When Putin came to power in 2000, the concept of compatriots became a lot more politicised, especially through the programs of repatriation and the establishment of the idea of a “Russian World”. The former was not successful, since only a small portion of the ethnic Russians the project was directed towards decided to repatriate. However, the Russian World concept managed to create an idea of a common identity across different countries through the Russian language, the Orthodox church and a feeling of pride in remembering the victory in the Second World War. The Russian World program became an indispensable soft power tool in the Russo-Ukrainian conflict, as will be illustrated (Kallas, 2016: 6-9). Having explored the policies regarding compatriots implemented by both Yeltsin and Putin, it can be argued that the main difference between their policies is that the latter ceased to see compatriots as those who needed help and support and rather considered them as a resource to be exploited. They are in fact the ideal soft power tool due to the fact that their status has never been defined thoroughly and is thus adaptable according to the geopolitical situation of the moment. Therefore, it can be said that Yeltsin unconsciously set out the path for Putin to transform a perceived nuisance into an indispensable instrument to achieve his political goals by leaving the concept of compatriots open to interpretation.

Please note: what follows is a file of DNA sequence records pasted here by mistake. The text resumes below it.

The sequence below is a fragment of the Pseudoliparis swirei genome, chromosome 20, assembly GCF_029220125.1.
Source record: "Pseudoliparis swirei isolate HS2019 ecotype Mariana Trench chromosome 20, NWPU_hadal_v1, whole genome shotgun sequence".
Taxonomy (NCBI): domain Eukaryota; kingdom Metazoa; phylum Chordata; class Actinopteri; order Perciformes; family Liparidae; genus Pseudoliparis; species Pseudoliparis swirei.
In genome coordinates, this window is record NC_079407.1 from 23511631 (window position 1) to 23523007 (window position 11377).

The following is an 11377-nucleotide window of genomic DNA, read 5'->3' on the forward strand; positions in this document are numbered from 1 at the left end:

It is worthwhile to explore an instance of a more informal state-sponsored strategy employed in order to create a civic nationalism among those identified as compatriots, namely the Ruvek news website. This forum is subsidised by the Russian state, and it is directed towards Russian compatriots living outside the motherland. Its main aim seems to be alienating Russians from the country they reside in, creating resentment and consequently a deep feeling of belonging to Russia, which is portrayed by the website as a caring and protective mother they can turn to when needed. Ruvek thus operates a process of ‘Russification’, which does not stand for an attachment to Russian ethnicity, but rather to the Russian state, emblematic of civic nationalism, which is a fundamental tool of Russian use of soft power (Cheskin, 2016: 5). Another successful strategy employed by Putin's Russia to gain compatriots' favours is passportisation, meaning the handing out of passports to Russian minorities residing in foreign countries, which has been employed in Crimea (Grigas, 2016: 120-121). Overall, Russia has been able to create a Russian community within foreign countries that feels detached from its country of residence, looking up to Russia for security and political culture. The establishment of civic nationalism among Russian compatriots is undoubtedly the foundation of Russia’s claim to protect compatriots’ rights, without which the active military defence operated by Russia in foreign countries in more than one instance, as the following paragraph will show, would not have any grounds.